Republicans are already blaming Trump for losing seats in Congress, and perhaps the entire House

The president's undisciplined behavior and low approval rating could hurt the GOP

By Travis Gettys

Published October 23, 2018 2:58PM (EDT)

Paul Ryan, Donald Trump, Mitch McConnell   (AP/Reuters/Kevin Lamarque/Brynn Anderson/J. Scott Applewhite)
Paul Ryan, Donald Trump, Mitch McConnell (AP/Reuters/Kevin Lamarque/Brynn Anderson/J. Scott Applewhite)

This article originally appeared on Raw Story.

President Donald Trump is setting the stage for a possible Democratic takeover of the U.S. House of Representatives — and Republican operatives are ready to blame him for that looming loss.

GOP groups aren’t spending money on candidates like Virginia Rep. Barbara Comstock, whose campaign one Republican strategist said was “dead on arrival,” and both the president and party activists are already pointing fingers, reported Axios.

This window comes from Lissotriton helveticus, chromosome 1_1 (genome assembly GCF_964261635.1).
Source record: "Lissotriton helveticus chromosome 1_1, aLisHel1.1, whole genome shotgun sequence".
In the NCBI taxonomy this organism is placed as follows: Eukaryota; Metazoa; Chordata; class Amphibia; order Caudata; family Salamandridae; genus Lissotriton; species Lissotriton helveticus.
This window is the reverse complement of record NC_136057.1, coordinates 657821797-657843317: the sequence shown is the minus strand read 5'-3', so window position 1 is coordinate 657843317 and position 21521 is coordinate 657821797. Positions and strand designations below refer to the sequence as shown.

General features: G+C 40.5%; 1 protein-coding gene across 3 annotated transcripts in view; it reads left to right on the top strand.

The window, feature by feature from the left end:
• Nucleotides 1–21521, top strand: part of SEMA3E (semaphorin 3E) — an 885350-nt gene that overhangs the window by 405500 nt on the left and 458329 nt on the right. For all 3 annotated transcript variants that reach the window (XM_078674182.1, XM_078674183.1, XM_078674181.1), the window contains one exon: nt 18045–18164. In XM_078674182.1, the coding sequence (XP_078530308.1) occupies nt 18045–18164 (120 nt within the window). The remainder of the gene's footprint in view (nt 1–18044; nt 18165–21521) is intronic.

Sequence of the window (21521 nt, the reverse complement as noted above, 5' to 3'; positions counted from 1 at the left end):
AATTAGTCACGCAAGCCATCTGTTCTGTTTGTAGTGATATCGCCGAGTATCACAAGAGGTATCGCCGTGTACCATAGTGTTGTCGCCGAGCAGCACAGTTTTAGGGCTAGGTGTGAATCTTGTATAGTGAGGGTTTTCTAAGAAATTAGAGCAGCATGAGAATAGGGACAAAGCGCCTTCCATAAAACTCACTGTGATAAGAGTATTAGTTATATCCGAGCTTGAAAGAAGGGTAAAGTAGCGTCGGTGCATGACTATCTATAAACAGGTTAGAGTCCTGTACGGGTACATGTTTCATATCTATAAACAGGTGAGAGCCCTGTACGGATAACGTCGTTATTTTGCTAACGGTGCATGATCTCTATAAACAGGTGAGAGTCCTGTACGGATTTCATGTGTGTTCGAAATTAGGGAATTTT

Trump told a rally last week that he wouldn’t accept blame for GOP losses in the House, but a GOP operative working on congressional campaigns disagreed.

“The president, him being undisciplined, and his low approval” could hurt Republicans, that GOP operative said.

The National Republican Congressional Committee is still spending on Comstock, but the group pulled an $1.2 million ad campaign in Nevada’s 4th district in the face of heavy Democratic spending on that race and another in the state’s 3rd district.

Cook Political Report's Dave Wasserman gives Democrats a 70 percent to 75 percent chance of retaking the House, which they can do by picking up 23 seats.

A GOP source close to the White House conceded two months ago that Republicans looked like they wold lose up to 60 seats, although the source is less pessimistic closer to the election.

“Today, I think it’s going to be somewhere between 20 and 35 seats that Republicans will lose,” the source told Axios.

Travis Gettys

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